0535-0640 hrs  Air raid alert for 24 enemy Macchi 200 fighters approaching the Island. Nine cross the coast, split into two formations and dive down to an average height of 400 feet to launch a machine-gun attack on an area from the Cisk factory right across Luqa and the Safi dispersal area.  One bullet hits a Wellington bomber causing slight damage. 

The raiders are engaged at 11000 feet by a heavy anti-aircraft barrage and also by Bofors as well as searchlight and infantry light machine-guns. A Bofors position at Safi hits and damages one Macchi, a Bofors at Luqa hits and damages another two.  A third Bofors at Imsierah hits and damages a fourth.  A light machine-gun manned by 1st Bn Hampshire Regiment at Safi fires a long burst into another Macchi.

Five Hurricane fighters are scrambled and engage the raiders as they leave their attack. P/O Barnwell of Malta Night Fighter Unit shoots one Macchi fighter down into the sea but then does not return to base.  It is thought his engine may have cut out over the sea.  A search is launched.  

OPERATIONS REPORTS MONDAY 13 OCTOBER 1941

ROYAL NAVY  Thorn left on patrol.

AIR HQ  69 Squadron 1 Maryland patrol north Ionian Sea; 1 Maryland search for convoy; 1 Maryland special patrol. Photoreconnaissance Tripoli. 107 Squadron 4 Blenheims attacked motor transport on the Benghazi Road. 221 Squadron 1 Wellington shipping sweep. Fleet Air Arm 1 Fulmar bombed and machine-gunned eastern perimeter of Castel Vetrano aerodrome causing three explosions. 830 Squadron Fleet Air Arm 7 Swordfish sent to attack convoy of 2 merchant ships and 2 destroyers south of Lampedusa dropped 5 torpedoes leaving one merchant vessel low in the water and on fire.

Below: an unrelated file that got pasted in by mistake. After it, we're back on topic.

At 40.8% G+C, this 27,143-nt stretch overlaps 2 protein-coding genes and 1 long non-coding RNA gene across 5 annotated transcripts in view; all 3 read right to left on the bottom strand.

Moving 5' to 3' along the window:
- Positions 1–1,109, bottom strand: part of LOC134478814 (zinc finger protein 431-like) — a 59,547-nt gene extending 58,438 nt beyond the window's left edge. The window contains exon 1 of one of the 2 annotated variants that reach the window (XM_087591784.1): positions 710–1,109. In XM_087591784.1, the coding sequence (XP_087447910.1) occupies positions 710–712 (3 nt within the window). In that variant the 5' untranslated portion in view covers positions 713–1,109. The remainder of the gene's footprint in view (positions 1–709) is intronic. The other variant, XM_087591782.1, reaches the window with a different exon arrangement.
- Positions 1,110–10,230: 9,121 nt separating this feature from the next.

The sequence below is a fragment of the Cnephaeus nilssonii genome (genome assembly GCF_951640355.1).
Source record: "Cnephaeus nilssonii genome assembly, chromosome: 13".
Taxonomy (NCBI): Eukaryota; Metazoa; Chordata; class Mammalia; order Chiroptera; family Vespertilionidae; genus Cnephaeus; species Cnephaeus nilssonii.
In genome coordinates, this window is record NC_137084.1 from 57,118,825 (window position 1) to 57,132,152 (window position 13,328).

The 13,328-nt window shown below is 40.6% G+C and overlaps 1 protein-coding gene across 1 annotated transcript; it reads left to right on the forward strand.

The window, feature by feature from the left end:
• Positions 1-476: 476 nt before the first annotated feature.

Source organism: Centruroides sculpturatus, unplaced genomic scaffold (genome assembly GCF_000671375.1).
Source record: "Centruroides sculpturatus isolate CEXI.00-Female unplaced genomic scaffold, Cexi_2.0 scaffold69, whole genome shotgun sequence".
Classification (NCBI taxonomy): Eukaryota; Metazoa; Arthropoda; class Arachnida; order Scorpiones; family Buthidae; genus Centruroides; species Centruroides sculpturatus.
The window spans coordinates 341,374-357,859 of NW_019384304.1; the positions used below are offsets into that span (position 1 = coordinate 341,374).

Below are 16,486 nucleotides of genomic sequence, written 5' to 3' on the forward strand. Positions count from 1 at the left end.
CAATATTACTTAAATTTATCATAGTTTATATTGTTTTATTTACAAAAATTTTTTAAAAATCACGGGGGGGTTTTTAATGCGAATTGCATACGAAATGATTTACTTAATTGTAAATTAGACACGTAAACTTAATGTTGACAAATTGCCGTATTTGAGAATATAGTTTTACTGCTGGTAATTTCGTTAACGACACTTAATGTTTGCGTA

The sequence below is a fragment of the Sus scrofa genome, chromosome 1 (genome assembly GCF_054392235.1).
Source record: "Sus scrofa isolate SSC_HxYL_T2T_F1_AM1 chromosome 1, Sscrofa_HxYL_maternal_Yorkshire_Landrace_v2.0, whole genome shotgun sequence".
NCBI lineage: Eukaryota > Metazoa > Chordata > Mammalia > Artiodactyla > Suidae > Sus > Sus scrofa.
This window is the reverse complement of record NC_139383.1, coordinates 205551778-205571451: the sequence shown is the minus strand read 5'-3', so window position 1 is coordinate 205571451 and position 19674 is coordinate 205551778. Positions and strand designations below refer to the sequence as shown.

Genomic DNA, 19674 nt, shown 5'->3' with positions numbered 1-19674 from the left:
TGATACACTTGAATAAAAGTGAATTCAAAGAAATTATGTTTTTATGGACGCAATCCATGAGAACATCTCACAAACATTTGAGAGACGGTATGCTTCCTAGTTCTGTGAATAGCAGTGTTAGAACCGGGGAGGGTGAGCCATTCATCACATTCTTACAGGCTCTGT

KALAFRANA 0025 hrs Sunderland T9050 landed safely at Kalafrana having lost an airscrew, the controls being also damaged. Captain of the aircraft was F/Lt Milligan of 230 Squadron, with 8 passengers on board.

2nd Bn DEVONSHIRE REGIMENT  His Excellency the Governor & Commander in Chief visited the Battalion.

(1) When Malta Stood Alone, Joseph Micallef, Interprint 1981

 

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Posted by on October 13, 2021 in 1941, October 1941

 

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11 October 1941: Malta Command Must Explain Loss of Bomb Disposal Officer

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RAF Blenheim

RAF Blenheim

ROYAL ENGINEERS OFFICER WAS WORKING FOR THE RAF

The War Office sent an urgent telegram today calling on Malta’s Governor and Commander in Chief to account for the death of Lt Edward Talbot in an air crash. The Royal Engineers officer was aboard one of two RAF Blenheim bombers of 107 Squadron which are now believed to have collided while evading enemy fire on Thursday night during an attack on enemy shipping. 

Talbot was one of only two Royal Engineers Bomb Disposal Officers currently in Malta; he had been on respite from his bomb disposal duties since May, when his command was transferred to Lt G D Carroll, RE. The Army bomb disposal squad is responsible for all unexploded bombs across Malta and Gozo, outside of RAF and Royal Navy premises.  However, with a shortage of suitable officers on the Island to fulfil all military needs, after several weeks of rest Lt Talbot was recently redeployed to assist the RAF.